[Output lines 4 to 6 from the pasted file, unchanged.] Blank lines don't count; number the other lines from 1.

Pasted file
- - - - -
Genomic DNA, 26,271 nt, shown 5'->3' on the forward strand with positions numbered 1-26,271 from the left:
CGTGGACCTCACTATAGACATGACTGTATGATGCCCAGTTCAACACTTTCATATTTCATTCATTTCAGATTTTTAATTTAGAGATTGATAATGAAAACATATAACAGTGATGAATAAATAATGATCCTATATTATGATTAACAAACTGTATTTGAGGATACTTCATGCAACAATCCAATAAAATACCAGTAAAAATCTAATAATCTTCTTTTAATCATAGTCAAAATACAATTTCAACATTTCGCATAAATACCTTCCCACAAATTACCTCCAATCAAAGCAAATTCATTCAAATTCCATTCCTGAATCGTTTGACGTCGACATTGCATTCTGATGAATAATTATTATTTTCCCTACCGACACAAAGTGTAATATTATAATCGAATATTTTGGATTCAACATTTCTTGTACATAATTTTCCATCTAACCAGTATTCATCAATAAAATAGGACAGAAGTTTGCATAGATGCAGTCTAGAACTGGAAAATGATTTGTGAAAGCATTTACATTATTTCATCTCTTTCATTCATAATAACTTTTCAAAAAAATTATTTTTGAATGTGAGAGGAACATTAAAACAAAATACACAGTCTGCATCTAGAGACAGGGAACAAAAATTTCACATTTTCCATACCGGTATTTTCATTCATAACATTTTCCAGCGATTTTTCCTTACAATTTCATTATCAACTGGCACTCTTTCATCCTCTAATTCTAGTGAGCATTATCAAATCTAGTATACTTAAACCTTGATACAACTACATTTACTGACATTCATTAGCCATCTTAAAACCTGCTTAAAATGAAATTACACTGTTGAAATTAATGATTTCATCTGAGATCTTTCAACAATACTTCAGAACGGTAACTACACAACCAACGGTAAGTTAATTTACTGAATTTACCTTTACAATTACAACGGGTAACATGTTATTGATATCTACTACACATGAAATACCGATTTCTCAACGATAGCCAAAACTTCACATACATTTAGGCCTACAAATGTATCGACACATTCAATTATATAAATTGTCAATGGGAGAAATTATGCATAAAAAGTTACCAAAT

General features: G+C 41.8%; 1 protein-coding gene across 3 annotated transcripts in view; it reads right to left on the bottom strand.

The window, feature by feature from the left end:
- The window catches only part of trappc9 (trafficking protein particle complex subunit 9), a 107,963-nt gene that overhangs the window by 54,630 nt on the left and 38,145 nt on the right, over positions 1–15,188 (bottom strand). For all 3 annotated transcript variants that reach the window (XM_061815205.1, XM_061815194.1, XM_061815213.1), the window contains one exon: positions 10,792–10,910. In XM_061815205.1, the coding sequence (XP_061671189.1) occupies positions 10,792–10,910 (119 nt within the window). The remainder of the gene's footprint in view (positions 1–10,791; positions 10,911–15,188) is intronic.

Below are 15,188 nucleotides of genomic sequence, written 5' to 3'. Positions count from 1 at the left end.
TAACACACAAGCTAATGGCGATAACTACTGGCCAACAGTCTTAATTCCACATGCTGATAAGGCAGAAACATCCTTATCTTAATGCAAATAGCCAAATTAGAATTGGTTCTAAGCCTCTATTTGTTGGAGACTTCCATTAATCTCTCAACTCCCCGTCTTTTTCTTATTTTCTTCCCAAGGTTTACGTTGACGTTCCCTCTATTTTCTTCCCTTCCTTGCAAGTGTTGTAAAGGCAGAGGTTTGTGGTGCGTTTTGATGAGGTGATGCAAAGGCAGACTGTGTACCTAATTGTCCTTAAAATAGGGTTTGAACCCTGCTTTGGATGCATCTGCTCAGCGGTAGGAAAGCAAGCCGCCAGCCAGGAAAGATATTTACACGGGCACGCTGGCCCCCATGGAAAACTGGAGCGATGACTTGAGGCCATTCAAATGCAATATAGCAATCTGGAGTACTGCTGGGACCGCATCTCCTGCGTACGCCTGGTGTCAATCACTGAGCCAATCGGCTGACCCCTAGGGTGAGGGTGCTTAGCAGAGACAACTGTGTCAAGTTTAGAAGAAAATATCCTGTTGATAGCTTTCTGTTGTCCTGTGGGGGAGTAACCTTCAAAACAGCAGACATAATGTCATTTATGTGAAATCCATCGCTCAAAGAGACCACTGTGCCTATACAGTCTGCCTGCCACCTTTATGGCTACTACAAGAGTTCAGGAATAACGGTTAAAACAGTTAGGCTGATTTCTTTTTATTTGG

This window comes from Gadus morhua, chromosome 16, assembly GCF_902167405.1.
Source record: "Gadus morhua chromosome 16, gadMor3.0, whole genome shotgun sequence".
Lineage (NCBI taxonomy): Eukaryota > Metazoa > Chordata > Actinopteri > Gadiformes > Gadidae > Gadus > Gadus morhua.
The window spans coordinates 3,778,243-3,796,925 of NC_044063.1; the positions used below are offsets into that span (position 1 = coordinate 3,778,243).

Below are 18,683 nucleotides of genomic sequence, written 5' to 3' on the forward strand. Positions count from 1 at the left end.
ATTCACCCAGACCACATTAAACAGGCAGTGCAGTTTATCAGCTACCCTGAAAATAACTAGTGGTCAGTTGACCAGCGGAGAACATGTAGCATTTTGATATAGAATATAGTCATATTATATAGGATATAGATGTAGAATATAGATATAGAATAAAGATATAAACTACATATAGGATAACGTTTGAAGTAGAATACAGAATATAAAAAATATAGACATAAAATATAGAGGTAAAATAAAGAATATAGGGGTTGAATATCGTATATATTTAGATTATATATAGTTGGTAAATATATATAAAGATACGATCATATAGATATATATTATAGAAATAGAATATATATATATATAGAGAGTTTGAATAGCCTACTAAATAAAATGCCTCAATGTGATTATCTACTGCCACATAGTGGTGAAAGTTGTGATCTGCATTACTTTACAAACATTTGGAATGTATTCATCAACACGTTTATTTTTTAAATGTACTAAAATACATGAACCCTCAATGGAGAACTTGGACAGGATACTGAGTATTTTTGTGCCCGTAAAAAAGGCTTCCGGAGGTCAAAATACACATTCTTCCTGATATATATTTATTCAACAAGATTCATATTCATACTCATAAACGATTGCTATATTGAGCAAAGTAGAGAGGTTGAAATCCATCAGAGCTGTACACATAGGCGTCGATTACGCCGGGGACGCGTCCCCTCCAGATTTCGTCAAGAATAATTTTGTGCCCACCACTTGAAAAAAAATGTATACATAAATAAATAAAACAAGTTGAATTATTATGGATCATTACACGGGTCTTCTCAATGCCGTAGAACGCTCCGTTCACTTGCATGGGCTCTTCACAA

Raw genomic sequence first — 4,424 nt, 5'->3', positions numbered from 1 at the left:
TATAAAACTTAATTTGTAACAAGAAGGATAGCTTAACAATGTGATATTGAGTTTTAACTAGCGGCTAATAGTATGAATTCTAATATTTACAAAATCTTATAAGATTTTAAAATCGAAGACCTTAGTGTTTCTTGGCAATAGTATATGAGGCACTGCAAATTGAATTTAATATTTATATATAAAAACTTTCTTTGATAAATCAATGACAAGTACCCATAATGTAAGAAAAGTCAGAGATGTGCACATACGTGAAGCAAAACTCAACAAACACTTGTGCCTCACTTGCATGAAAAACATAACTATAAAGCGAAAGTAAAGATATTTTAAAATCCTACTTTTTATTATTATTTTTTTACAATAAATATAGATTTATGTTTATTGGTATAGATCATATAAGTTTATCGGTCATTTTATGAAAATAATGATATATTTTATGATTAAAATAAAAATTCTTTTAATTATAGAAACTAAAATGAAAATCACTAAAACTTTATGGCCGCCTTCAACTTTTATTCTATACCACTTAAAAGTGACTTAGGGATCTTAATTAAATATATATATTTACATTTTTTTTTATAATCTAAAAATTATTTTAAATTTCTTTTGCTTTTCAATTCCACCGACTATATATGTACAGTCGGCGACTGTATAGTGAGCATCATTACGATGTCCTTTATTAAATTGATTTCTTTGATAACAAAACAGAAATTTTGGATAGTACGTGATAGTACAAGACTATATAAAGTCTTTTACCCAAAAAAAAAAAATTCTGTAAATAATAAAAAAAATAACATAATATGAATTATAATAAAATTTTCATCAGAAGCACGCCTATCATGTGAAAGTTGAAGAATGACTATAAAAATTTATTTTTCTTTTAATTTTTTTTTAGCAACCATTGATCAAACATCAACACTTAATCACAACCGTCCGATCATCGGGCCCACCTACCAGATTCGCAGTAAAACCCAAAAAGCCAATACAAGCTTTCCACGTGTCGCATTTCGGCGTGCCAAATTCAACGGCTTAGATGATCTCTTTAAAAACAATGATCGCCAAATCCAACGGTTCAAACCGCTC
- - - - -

The window, feature by feature from the left end:
- The window catches only part of trappc9 (trafficking protein particle complex subunit 9), a 107,963-nt gene that overhangs the window by 54,630 nt on the left and 38,145 nt on the right, over positions 1–15,188 (bottom strand). For all 3 annotated transcript variants that reach the window (XM_061815205.1, XM_061815194.1, XM_061815213.1), the window contains one exon: positions 10,792–10,910. In XM_061815205.1, the coding sequence (XP_061671189.1) occupies positions 10,792–10,910 (119 nt within the window). The remainder of the gene's footprint in view (positions 1–10,791; positions 10,911–15,188) is intronic.

Below are 15,188 nucleotides of genomic sequence, written 5' to 3'. Positions count from 1 at the left end.